16826 - EVAP Emission Control Sys
P0442 - 35-10 - Small Leak - Intermittent
16804 - Catalyst System; Bank 1
P0420 - 35-00 - Efficiency Below Threshold
16726 - Camshaft Position Sensor (G40)
P0342 - 35-00 - Signal too Low
17796 - Control Module Malfunction - DBW Throttle Monitoring
P1388 - 35-10 - - Intermittent
Readiness: 0000 0000
Some folks find it easier to remove the motor & tranny as an assembly to do the chains (me included), especially on Mk3's because the tranny mount is a PITA - during both removal and reinstallation of the tranny.
"OP sounds like a MKIV guy"
Thank you for this guide! My lower chain snapped. I guess all is well, this has given me the opportunity to create an enormous list of failure prone parts and bits to upgrade/replace, and allowed me to see many issues that need to be sorted before there are problems that I wouldn't have seen otherwise until it was too late. The list is so long I will have turned nearly every bolt on the car by the time I'm done. Kinda stoked, actually. I <3 my VW.
Gary, thanks for writing this. I am now looking at dropping my engine after seeing the lower timing chain snap and finding the guides broken and the oil pump pickup screen full of debris. I have been told by another member that I should inspect the intermediate shaft and replace the oil pump, replace the crank and rod bearings while I am down there. He thinks, and a couple things I've read verify this as a possibility, that the intermediate shaft may have seized with debris from the timing chain parts, causing the lower chain to snap, and that a rebuild of the motor is in order. Any insight, thoughts on the kinds of wear I am looking for and should expect? I am going to have the cyl head completely rebuilt because the valves are likely smashed. Hopefully the bores and pistons are okay.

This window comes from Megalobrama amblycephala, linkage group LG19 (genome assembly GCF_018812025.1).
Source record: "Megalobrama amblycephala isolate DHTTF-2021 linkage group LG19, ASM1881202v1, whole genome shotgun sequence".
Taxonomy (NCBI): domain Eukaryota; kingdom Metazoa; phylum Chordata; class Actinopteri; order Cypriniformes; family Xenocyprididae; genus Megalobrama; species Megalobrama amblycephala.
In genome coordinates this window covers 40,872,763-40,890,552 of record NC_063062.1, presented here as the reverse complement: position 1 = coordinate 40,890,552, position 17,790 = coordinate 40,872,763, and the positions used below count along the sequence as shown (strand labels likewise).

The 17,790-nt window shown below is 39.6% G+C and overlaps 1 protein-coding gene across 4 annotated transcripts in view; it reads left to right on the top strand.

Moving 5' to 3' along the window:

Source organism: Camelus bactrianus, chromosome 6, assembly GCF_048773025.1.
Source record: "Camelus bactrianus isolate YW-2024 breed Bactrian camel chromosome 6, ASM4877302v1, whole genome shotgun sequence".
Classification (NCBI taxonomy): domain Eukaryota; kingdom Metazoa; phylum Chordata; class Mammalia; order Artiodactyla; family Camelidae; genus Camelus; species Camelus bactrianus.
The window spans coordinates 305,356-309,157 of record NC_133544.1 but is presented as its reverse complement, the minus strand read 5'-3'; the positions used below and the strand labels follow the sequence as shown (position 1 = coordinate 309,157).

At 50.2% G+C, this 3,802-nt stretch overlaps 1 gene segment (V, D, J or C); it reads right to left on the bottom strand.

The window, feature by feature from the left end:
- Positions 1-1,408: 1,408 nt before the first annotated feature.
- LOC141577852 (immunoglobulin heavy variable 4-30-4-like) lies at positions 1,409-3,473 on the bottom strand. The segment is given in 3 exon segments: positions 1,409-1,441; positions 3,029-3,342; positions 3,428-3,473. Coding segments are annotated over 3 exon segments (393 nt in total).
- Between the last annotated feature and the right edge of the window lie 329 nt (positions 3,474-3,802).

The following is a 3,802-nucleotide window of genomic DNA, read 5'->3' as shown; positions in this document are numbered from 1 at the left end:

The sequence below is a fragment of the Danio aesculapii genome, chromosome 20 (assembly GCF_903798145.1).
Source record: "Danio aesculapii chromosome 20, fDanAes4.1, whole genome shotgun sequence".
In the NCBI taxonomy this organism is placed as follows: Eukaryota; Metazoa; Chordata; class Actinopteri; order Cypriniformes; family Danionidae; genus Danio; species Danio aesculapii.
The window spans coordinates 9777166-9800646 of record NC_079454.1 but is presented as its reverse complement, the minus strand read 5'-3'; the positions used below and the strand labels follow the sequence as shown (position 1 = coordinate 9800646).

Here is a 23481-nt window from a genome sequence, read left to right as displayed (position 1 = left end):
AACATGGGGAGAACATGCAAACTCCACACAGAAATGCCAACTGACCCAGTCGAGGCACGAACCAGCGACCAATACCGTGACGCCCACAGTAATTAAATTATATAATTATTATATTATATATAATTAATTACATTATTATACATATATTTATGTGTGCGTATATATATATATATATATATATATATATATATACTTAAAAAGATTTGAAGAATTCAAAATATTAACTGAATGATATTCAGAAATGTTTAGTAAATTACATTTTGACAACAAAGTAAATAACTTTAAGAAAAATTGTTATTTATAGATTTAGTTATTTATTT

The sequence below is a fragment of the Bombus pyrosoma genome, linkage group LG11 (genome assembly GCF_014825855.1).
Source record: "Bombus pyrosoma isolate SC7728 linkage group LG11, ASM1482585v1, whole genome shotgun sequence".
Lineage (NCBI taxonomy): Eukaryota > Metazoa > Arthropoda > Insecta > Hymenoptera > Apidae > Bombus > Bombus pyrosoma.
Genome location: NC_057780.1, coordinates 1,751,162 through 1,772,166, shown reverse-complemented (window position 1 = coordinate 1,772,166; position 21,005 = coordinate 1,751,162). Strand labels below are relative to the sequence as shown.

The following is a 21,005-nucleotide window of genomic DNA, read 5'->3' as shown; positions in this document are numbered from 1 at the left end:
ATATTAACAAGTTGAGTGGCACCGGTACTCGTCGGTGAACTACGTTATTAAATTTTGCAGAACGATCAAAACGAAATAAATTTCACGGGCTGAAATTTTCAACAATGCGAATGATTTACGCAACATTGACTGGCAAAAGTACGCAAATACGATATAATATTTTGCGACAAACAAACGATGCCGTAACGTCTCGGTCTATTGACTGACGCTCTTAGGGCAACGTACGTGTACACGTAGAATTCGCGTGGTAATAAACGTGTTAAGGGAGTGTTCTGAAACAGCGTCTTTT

I will pull the engine and then the cylinder head on Thursday and take pics.
Great DIY: Just did timing and chain stuff thanks to this thread, but have problem understanding this part, referring to Old Style Tensioner bolt re installment:
"NOTE: The above procedure is for the newer style tensioner only. To bleed the older style tensioner, insert a thing wire into the bleed hole in the end of the plunger to activate the check valve inside and then press down on the plunger to compress it fully."
Maybe it was asked here already but i couldn't find info
I have that old style bolt, I have drained it successfully using thin wire. It has no oil inside anymore but after bleed it popped up again, so now it has air inside, is it right??? shall i re install it that way ? is it normal way ?? doesn't it require to be compressed or something ? shouldn't i submerge it in oil like new style tensioner?
I have to install it today so please guide me with this old style bolt installation.
"OP sounds like a MKIV guy"
I have some newer tensioners here I can send you free of charge if you are interested.
"OP sounds like a MKIV guy"
Is it possible to replace the upper tensioner guide rail without removing the chain, I am trying to avoid removing my lower timing cover. I have a 95 jetta, with the old style setup. Any suggestions would be greatly appreciated.